From these misconceptions was born a slew of fantastic, larger-than-life events for LGBTQ+ women to network, form community, and enjoy themselves. Ten Eyck’s big ideas have manifested into some incredible events to celebrate queer women. Those ideas range from circus performers in a bathtub suspended from the ceiling to a high-end cabaret with a live band and an open bar.  

In January, EveryQueer will partner with the Stonewall Inn — the iconic backdrop for some of the most significant LGBTQ+ events in history — on a party called “The Queer 100” honoring 100 different movers and shakers impacting the queer tourism industry. 

Queer People Can (and Should) Travel Safely and In Style

If you were to brainstorm some of the most popular travel destinations you’ve heard rumbles about in the last few years, destinations like Japan or Turks and Caicos would likely come to mind. According to Ten Eyck, queer travelers deserve some credit for these trending spots. “We have a joke in the travel industry that if gay people start traveling there, then it’ll be a hotspot in a few years for straight people,” she says. “And it’s funny because it’s true.” 

As Ten Eyck previously expressed, the common misconception that queer people, especially women, don’t travel or lack the funds to travel couldn’t be more incorrect. It’s thanks to the countless travelers in the community that EveryQueer can continue to build their comprehensive and engaging coverage on all things LGBTQ+ travel and lifestyle.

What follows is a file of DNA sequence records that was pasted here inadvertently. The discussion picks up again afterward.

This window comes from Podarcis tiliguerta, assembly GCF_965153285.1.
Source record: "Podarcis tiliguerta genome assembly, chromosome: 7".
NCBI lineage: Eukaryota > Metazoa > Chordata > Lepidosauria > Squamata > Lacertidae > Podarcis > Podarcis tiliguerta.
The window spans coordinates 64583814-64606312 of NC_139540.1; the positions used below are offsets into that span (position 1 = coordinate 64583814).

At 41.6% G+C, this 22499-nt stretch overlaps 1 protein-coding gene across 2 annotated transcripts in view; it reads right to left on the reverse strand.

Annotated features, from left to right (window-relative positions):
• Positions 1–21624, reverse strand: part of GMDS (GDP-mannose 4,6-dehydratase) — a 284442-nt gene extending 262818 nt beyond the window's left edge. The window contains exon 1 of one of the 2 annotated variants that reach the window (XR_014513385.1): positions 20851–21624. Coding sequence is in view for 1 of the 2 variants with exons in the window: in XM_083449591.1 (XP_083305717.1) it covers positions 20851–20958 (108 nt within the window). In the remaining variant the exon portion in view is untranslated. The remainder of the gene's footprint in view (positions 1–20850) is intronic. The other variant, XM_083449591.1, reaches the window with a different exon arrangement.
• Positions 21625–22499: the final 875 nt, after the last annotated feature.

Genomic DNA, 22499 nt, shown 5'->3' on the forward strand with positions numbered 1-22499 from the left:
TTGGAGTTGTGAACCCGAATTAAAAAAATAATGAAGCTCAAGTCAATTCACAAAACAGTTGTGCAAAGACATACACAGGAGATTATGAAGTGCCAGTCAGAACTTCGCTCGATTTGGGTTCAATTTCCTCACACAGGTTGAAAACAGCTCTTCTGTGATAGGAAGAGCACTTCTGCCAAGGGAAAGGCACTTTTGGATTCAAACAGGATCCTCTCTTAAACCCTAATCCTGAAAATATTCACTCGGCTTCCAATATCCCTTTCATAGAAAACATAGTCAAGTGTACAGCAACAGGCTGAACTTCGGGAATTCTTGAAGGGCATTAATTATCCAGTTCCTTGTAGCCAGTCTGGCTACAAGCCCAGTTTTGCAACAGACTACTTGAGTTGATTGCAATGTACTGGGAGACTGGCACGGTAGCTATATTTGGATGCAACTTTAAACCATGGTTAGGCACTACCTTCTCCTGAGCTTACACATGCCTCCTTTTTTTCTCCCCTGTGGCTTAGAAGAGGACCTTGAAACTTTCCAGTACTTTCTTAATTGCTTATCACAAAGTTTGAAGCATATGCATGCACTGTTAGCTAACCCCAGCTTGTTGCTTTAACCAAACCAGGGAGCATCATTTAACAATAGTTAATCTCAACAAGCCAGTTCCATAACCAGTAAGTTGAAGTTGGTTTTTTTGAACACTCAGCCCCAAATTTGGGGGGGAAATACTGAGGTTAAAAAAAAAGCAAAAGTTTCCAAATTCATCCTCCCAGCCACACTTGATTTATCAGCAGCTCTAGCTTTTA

Queer women looking at a laptop together on the couch
Book a trip with peace of mind using EveryQueer’s destination and product suggestions.

With all the chatter about queer people leading the charge on popular tourism destinations, you may be wondering about the best places for gay travelers. Ten Eyck has you covered on this front, but she first wants to make it clear that there is a difference between travel and a vacation. “If you’re going on vacation, the theme is rest, relaxation and recharging. And it’s generally at a resort or something of that nature. If you’re going to travel, it’s a mind altering cultural exchange. It’s an experience that is more authentic to the local people and things like that.” While sipping a Mai Tai by the ocean works for one person, the ideal travel day for another might be train hopping between countries to experience more cultural immersion. 

EveryQueer is a one-stop shop for any information LGBTQ+ explorers need to know, whether you’re looking to hike Machu Picchu or take a relaxing dip in the Mexican Cenotes.. Eyck and her team have built an entertaining and well-rounded resource that anyone in the community can trust — and she has plenty of her own experiences and advice to share, as well. 

In terms of her most critical tips for traveling the world while queer, Ten Eyck says it’s so important to be “mindful that a couple different things like social acceptance and policy are different. Be mindful that your actions impact the local people in a way that they may not impact yourself. And that cultural acceptance and understanding of queer values are very different depending on where you are in the world.” No matter where you want to shop, eat, or take an adventure, EveryQueer has advice you can trust.